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AI and data in project scheduling

It’s a tale as old as construction itself: A project is sold – planning and design commence, permits are issued, and budgets are allocated. But then—the issues arise! Work gets delayed, costs escalate, and before you’ve even made your first cup of coffee, you’re already behind schedule. 

How does this happen every single time? How come every project, regardless of location or contractor, ends up this way?

It starts with the ‘chicken-and-egg’ problem of construction scheduling

Over the past several months, we've published a series of blog articles as part of our Performance Driven Construction Management (PDCM) framework. Each post deals with different aspects of construction management, exploring how we can run projects more efficiently using accurate data. One of the major challenges we encounter in construction scheduling is a classic chicken-and-egg problem: you can't create a fully developed schedule until the design is complete, but you're reluctant to invest in an extensive and costly design phase only to find out the project is unaffordable. This leads to low-quality designs and inaccurate schedules—not the best way to start a project.

But how do we do it better? Are you building the schedule based on a database of past performances from similar projects, including trade-specific data, benchmarks for quantities per week, and historical performance metrics? Probably not. Wouldn't it be great if you could? The obvious answer is 100% yes, but until now, we didn't have that option.

4D BIM and AI-based progress data as the foundation

AI-based progress tracking for construction is relatively new in our industry's history. Just a decade ago, this concept didn't even exist. It took us some time to work out how to systematically connect 4D BIM (models and schedules) along with 360 project “reality captures” using Artificial Intelligence. We came up with precise AI-based progress tracking, but it didn’t 

Amir Berman Director of Strategy & GTM

end there. But now we have entered a new era, an era where project leaders are capable of predicting delay risks well in advance, allowing them to prevent these delays with corrective plans and immediately measure the impact of those plans. 

Project schedules should be realistic, ambitious, and based on past data

Enhancing project performance is only one element of the project risk management equation. The other aspect involves consistently producing project plans that dynamically align the entire supply chain around realistic yet ambitious goals. For that to happen, we must take past performance into account when crafting and adhering to these plans:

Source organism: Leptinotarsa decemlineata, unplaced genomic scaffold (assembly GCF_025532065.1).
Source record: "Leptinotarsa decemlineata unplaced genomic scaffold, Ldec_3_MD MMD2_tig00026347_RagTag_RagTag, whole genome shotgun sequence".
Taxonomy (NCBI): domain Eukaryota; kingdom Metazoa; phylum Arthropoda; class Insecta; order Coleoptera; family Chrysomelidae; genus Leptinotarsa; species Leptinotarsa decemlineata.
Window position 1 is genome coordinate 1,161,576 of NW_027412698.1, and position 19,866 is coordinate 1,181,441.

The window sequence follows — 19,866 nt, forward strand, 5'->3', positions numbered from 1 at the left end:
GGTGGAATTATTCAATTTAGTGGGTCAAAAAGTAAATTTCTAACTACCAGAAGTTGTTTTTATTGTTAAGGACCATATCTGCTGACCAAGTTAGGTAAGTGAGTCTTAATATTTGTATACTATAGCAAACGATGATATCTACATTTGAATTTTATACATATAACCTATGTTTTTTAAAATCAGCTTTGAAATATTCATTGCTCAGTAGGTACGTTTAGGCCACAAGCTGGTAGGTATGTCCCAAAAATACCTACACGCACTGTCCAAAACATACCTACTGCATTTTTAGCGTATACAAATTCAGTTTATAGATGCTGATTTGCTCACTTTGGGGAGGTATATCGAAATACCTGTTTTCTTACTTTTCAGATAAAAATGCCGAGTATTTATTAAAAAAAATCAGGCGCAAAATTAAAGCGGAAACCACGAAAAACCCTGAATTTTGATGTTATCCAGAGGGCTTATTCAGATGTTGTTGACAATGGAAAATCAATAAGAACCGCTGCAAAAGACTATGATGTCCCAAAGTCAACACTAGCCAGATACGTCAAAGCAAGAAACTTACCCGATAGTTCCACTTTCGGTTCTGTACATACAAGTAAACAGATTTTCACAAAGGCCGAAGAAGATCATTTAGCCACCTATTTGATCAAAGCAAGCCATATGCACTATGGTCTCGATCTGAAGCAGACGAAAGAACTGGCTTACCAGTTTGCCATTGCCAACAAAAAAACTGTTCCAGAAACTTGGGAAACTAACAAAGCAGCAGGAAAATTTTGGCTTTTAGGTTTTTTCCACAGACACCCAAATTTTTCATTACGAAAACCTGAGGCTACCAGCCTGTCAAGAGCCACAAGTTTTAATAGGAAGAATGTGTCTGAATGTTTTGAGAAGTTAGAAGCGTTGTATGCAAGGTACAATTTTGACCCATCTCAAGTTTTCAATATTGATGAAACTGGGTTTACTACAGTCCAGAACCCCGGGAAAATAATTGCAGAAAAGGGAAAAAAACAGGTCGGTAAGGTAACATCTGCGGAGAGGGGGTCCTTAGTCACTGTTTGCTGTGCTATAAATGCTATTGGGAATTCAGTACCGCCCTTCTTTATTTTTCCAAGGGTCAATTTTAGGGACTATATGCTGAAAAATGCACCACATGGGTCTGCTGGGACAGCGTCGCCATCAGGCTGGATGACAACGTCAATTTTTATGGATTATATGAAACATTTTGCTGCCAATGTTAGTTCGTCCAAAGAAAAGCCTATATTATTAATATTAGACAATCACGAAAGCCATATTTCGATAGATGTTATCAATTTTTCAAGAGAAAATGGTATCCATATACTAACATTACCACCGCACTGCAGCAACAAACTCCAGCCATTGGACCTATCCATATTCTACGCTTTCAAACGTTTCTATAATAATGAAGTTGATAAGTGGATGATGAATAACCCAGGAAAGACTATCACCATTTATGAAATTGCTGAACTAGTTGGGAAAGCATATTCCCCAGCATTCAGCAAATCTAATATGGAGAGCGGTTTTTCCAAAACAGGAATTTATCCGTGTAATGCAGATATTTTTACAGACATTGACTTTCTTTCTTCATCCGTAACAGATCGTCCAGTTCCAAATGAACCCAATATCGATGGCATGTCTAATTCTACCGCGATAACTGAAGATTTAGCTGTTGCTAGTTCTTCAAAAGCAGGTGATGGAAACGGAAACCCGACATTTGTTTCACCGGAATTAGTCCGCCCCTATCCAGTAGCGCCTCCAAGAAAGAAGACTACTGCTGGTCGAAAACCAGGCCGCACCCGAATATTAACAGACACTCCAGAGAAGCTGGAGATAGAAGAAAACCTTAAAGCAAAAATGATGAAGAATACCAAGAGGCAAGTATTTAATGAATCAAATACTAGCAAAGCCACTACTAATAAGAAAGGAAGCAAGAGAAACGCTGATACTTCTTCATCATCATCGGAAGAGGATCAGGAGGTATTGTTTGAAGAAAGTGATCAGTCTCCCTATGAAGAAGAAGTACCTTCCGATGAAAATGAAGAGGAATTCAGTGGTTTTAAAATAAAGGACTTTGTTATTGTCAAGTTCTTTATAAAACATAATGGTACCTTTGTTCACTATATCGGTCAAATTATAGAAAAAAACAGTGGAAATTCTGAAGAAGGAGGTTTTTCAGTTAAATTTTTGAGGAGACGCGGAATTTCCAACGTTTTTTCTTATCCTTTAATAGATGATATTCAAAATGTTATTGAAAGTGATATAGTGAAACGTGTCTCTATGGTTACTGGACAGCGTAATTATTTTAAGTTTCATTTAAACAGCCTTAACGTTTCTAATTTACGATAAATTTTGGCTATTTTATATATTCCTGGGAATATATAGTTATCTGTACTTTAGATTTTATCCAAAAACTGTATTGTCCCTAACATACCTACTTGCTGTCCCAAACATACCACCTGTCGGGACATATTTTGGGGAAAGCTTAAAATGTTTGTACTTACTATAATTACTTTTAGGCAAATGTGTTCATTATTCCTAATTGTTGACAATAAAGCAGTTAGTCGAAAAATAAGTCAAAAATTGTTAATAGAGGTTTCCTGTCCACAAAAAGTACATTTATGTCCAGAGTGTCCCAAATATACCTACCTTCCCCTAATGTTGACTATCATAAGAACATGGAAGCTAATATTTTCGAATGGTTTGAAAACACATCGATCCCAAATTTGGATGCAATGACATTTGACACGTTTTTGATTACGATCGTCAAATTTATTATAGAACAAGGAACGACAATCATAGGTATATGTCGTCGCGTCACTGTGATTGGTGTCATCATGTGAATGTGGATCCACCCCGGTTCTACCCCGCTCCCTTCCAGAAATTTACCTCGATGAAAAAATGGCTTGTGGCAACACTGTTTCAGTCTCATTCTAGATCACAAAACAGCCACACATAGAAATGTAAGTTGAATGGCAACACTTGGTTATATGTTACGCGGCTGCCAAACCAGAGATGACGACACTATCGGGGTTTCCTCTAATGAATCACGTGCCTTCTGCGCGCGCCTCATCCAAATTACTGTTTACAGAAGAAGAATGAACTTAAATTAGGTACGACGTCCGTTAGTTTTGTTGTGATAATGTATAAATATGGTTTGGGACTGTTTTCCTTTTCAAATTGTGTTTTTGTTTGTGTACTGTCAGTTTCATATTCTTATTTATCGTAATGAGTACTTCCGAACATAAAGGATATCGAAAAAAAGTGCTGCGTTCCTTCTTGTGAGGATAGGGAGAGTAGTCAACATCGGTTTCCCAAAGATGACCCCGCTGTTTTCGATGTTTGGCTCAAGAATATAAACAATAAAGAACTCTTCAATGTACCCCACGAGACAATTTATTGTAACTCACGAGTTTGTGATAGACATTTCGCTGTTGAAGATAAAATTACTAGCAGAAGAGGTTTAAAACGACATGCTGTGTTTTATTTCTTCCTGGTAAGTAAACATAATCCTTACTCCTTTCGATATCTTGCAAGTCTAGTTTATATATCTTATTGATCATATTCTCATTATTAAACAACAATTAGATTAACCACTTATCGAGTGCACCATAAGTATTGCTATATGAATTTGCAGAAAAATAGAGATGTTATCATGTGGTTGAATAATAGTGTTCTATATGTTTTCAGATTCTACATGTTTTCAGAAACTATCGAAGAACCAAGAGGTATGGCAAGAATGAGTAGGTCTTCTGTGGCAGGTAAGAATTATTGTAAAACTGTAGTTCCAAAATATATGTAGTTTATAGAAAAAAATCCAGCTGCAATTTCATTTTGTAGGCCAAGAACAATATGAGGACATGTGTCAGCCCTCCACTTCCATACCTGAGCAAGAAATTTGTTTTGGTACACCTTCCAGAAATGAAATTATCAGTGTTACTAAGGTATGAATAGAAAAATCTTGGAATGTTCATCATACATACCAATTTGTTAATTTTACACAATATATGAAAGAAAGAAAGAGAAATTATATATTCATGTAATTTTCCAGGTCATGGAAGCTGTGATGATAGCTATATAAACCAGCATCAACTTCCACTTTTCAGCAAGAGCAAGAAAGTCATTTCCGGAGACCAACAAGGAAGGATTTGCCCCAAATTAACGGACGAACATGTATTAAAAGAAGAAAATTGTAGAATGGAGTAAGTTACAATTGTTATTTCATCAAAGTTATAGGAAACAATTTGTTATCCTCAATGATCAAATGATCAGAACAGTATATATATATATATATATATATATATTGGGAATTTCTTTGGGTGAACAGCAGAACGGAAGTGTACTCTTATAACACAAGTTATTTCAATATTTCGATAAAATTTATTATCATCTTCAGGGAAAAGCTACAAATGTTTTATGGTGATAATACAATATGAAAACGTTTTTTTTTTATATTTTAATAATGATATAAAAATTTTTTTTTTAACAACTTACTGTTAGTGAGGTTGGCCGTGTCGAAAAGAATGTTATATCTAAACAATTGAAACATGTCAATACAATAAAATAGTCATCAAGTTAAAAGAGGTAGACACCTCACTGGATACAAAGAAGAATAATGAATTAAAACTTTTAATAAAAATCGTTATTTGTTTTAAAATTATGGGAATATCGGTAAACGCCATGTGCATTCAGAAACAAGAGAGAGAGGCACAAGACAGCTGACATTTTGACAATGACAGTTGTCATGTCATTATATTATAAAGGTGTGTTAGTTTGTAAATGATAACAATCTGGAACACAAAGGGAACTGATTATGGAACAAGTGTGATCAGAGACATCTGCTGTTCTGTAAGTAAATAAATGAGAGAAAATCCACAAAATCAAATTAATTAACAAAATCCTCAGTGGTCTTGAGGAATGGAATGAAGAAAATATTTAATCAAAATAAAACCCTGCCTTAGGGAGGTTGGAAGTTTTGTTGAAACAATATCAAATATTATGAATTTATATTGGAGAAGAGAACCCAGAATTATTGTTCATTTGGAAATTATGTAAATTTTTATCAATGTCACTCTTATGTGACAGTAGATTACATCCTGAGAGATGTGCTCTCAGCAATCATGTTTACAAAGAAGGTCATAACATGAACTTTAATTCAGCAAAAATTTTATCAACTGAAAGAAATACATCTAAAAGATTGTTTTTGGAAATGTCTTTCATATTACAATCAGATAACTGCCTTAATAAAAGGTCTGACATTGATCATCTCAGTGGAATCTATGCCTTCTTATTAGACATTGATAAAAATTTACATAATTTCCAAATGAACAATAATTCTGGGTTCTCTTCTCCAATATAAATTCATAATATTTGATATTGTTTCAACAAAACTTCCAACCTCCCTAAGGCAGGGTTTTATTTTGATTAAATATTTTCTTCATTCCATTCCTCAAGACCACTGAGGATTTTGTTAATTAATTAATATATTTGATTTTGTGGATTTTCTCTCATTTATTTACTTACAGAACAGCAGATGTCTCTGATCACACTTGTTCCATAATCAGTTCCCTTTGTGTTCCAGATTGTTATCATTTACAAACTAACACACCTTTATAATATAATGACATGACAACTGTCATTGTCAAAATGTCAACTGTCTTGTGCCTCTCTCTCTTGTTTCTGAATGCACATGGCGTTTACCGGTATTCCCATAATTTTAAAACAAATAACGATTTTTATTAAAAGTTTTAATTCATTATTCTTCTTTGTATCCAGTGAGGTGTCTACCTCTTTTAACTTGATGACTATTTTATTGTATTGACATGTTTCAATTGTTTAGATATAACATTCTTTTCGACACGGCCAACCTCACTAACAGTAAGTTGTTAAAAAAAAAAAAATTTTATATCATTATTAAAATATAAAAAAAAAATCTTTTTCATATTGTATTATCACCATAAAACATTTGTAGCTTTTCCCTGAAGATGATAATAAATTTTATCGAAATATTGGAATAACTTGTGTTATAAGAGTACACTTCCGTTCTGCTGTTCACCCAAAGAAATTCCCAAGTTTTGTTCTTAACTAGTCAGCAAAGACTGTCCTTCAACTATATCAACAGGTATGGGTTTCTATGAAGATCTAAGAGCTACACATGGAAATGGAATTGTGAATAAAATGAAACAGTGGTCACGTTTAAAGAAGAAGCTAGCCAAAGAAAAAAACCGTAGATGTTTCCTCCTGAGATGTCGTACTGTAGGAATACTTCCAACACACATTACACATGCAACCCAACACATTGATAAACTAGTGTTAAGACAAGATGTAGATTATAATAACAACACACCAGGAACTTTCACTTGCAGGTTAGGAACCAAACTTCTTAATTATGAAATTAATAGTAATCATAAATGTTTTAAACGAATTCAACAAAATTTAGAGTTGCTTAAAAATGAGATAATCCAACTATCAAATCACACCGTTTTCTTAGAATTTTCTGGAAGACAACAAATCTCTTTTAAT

1. 4D & past pace benchmarks – Precise progress data, connected to schedules and 3D models, offers pace benchmarks. It can be as simple as “How long does it take to install 1000 linear meters of supply duct?” or even as complex as “What was the median pace for drylining in commercial construction in the London market in 2024?”
  2. The performance of specific trades – When evaluating a specific trade, it's valuable to seek benchmark data to understand its historical success and failure. Analyzing the trade across various projects can also provide insights into recurring patterns.
  3. The result of different scheduling options from past projects – Schedule optioning, or “What-if scenarios” are valuable practice. Evaluating these scenarios with performance data from past projects allows us to assess them before the plan is finalized. This way, you can weigh each option against reality.

The practices mentioned above apply to both initial planning in the pre-construction phase and mid-project schedule revisions. The key to successfully navigating a project to its finish line is to integrate project needs and limitations with knowledge gained from past projects, backed by progress-based facts.

Multiplex Case Study

The future of construction planning: a blend of craft and science

For decades, building and maintaining a construction schedule was a craft performed by the experienced and wise. Entering the era of AI in construction shows us, however, that science can elevate this craft for much better results. By integrating AI-powered data from the job site, and historical benchmarks, we can create achievable yet ambitious plans that align the entire supply chain, taking into account bottlenecks, and mitigate risks effectively. If we embrace these technological advancements, construction planning will be more predictable and efficient, paving the way for a new era of project management excellence. 

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